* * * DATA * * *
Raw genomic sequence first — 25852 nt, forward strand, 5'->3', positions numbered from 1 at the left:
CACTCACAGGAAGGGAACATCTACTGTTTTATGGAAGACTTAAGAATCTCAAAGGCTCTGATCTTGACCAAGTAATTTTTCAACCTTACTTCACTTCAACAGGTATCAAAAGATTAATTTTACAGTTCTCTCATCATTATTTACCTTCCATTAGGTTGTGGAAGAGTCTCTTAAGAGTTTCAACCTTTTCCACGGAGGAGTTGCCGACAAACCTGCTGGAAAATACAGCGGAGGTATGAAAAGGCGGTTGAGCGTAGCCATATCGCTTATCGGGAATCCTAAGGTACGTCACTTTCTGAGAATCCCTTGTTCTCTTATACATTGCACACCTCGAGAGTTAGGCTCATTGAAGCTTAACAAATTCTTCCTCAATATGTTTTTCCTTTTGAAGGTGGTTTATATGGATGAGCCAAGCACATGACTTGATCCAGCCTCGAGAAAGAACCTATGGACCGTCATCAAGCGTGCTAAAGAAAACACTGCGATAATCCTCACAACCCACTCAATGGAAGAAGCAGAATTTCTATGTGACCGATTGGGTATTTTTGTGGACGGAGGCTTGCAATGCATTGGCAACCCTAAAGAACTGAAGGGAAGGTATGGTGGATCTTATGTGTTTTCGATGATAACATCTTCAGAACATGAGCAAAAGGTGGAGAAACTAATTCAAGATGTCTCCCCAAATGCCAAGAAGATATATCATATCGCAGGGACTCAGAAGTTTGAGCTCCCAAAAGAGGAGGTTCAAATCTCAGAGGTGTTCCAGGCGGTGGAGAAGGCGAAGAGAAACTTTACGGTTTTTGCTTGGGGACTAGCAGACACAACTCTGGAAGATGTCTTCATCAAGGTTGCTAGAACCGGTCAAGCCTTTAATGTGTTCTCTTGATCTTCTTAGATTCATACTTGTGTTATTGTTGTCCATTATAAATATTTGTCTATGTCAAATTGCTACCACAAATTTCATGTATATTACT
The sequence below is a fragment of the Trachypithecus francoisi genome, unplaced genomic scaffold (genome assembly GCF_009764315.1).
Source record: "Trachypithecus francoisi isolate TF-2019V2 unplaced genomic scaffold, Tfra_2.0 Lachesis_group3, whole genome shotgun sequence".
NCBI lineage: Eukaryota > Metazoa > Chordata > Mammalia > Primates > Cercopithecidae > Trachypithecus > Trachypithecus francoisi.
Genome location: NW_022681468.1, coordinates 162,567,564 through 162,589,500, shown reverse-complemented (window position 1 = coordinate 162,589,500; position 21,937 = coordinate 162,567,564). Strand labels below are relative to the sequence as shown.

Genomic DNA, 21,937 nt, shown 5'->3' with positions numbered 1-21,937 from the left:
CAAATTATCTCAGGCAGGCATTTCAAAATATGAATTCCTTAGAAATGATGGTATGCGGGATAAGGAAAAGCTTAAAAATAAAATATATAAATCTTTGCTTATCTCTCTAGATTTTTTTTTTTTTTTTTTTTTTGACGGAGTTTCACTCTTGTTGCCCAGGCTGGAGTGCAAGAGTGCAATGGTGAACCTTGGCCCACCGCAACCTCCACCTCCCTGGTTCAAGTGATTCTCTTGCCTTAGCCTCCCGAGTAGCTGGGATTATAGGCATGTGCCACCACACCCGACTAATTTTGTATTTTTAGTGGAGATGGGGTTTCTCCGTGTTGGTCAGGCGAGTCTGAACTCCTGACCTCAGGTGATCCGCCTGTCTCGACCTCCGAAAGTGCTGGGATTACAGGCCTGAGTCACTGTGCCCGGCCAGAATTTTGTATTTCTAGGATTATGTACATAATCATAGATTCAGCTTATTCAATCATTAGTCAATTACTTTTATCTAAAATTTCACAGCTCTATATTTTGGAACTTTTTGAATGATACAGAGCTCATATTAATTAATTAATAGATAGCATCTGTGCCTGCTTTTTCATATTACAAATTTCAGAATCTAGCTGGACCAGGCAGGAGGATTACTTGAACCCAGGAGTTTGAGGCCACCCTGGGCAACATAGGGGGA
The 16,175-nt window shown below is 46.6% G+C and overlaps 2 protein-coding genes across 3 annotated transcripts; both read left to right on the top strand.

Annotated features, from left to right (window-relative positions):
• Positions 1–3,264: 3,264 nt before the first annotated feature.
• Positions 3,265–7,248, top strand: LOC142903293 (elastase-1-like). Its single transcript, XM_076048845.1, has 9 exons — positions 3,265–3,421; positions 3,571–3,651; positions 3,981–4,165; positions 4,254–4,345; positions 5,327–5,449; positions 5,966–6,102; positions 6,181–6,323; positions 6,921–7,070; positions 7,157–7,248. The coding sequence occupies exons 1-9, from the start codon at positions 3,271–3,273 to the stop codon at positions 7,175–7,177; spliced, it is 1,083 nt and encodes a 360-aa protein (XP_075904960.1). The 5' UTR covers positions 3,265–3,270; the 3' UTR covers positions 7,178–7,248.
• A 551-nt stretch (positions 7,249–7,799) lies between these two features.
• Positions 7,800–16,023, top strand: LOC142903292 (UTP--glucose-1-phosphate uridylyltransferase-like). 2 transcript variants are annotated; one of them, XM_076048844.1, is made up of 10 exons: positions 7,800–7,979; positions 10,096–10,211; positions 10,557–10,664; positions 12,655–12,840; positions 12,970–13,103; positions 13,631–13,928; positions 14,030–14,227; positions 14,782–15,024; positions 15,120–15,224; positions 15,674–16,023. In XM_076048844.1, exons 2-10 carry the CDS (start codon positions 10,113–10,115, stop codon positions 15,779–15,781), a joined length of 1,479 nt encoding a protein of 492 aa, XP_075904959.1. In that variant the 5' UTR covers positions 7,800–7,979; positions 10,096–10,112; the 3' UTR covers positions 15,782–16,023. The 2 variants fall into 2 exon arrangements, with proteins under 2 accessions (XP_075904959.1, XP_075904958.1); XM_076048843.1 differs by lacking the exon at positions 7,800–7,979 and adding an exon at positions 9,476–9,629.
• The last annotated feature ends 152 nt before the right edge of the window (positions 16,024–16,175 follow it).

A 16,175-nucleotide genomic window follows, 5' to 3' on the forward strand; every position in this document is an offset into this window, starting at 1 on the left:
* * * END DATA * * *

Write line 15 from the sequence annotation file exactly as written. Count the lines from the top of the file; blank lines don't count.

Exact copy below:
• The last annotated feature ends 152 nt before the right edge of the window (positions 16,024–16,175 follow it).